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Once the axels were re-alligned, it was time to start on the pants. First is putting the two wheel pant shells per wheel together so they align straight to each other. Then cleco them together.

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Then we made full scale drawings to get an idea of where the initial cuts will be for both the tire protrusion and to allow the wheel pants to fit over the gear strut.

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Then was the painstaking task of trim, fit, mark, trim, repeat. Taking off a little at a time to get the pants to fit into position without conflict with the tire or gear strut.

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Once the wheel pant could fit in place, we used a wheel pant holding jig so that we could get the longitudinal axis aligned with the airplane. During this process the airplane was set at the high speed deck angle on jacks and saw horses. This will give us the lowest drag installation.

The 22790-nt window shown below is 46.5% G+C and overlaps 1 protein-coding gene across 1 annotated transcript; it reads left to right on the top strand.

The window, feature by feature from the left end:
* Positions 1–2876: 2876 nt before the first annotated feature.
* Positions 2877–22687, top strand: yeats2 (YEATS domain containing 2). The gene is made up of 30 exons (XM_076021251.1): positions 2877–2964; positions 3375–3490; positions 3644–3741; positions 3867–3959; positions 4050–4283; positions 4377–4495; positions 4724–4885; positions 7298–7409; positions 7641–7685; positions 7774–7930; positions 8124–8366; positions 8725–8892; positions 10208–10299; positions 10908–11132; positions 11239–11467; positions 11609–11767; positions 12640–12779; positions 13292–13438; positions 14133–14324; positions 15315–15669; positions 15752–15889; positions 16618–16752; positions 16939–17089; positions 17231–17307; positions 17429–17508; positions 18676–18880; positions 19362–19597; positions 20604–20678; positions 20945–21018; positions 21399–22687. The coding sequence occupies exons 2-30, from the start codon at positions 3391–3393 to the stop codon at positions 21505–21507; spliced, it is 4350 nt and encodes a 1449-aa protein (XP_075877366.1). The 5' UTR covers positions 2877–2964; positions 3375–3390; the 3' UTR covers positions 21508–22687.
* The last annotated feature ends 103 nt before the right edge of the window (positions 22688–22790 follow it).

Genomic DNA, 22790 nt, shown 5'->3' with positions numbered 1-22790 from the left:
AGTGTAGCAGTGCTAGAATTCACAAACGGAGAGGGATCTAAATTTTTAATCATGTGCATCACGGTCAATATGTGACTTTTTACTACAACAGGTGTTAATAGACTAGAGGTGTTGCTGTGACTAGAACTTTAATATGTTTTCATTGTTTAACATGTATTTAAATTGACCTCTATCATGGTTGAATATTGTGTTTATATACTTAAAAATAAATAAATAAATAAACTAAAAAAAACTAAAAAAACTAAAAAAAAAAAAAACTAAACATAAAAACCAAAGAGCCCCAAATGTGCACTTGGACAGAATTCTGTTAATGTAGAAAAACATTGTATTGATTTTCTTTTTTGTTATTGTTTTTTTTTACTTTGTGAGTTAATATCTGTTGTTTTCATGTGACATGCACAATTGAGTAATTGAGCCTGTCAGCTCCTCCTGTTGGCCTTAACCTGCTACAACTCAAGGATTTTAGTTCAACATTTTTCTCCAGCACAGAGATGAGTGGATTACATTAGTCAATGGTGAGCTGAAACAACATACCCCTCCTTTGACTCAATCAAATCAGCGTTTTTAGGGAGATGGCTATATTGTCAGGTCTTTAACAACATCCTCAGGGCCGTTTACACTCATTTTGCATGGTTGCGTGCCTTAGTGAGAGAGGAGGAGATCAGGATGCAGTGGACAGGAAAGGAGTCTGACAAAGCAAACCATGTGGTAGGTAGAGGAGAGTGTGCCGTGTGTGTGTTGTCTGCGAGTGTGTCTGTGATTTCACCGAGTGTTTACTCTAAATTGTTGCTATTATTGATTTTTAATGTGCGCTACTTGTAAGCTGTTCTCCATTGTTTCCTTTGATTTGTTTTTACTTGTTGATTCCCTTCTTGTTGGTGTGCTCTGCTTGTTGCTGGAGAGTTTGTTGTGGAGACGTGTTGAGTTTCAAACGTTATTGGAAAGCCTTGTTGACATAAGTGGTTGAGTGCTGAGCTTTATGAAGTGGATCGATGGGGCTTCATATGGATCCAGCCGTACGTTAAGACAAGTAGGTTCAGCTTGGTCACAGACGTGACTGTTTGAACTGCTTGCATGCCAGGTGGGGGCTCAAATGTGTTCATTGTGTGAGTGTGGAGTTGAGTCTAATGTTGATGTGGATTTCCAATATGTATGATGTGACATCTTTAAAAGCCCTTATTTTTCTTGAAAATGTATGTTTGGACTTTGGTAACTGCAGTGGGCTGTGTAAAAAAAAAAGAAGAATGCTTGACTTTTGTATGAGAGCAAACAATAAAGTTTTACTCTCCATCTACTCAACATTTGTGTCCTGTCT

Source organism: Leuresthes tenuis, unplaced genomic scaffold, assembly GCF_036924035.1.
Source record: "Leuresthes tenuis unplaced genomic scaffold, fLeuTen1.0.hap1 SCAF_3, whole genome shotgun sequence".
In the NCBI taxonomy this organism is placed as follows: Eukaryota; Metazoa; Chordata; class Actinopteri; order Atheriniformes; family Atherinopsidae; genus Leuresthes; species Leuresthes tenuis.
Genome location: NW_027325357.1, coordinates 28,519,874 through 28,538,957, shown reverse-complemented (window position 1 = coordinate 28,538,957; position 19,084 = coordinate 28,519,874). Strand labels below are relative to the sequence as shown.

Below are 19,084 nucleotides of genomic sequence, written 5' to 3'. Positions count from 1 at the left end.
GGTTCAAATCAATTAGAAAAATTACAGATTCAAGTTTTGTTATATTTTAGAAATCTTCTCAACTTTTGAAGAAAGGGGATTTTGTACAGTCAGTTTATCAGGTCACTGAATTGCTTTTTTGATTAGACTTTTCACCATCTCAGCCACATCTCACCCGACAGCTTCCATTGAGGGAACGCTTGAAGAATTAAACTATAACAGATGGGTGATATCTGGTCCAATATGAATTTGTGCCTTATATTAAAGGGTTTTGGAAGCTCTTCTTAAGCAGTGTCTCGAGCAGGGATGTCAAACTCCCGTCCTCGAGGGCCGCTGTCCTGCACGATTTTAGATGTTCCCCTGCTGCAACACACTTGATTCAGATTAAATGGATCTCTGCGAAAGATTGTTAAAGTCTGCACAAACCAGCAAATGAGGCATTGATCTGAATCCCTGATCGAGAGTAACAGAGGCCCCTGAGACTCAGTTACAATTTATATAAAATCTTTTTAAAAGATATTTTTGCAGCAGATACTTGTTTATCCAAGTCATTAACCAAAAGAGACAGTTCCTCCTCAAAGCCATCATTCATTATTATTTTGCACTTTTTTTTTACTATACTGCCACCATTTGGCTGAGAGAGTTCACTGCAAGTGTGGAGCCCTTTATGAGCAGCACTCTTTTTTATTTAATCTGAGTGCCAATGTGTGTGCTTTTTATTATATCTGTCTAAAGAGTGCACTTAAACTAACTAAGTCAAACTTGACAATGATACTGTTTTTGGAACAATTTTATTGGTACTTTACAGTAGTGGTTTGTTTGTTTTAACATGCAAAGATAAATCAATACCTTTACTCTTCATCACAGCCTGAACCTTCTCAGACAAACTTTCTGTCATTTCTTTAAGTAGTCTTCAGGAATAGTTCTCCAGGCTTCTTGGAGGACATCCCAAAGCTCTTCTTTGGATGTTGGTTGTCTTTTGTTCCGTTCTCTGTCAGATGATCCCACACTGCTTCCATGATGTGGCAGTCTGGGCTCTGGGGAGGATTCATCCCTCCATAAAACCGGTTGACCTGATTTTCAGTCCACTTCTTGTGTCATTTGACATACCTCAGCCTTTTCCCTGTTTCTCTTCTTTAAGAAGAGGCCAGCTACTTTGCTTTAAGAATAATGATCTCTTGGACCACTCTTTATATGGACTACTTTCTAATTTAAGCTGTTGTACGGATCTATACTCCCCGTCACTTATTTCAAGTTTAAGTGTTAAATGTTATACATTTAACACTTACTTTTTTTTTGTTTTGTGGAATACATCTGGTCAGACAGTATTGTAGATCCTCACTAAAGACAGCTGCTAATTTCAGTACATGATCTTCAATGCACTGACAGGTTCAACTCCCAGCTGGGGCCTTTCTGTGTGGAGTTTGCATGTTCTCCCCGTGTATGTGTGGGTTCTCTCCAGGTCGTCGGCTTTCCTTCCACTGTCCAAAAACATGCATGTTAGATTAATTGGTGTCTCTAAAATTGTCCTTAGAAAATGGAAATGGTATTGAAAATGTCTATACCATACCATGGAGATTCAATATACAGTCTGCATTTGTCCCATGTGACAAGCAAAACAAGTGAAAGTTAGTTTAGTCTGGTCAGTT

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From there it was a matter of adding the axel mounting points and the fairing between the gear leg and the wheel pant. We called those the “bonnets.” The axel mounting points were phenolic spacers mounted to the wheel pants. Screws go through those into the axels and a nut plate on the inboard side of the gear leg. The bonnets also have screws and nut plates which prevent the wheel pant from rotating. The bonnets were formed using clay, then waxed for mold release and laid up with fiberglass.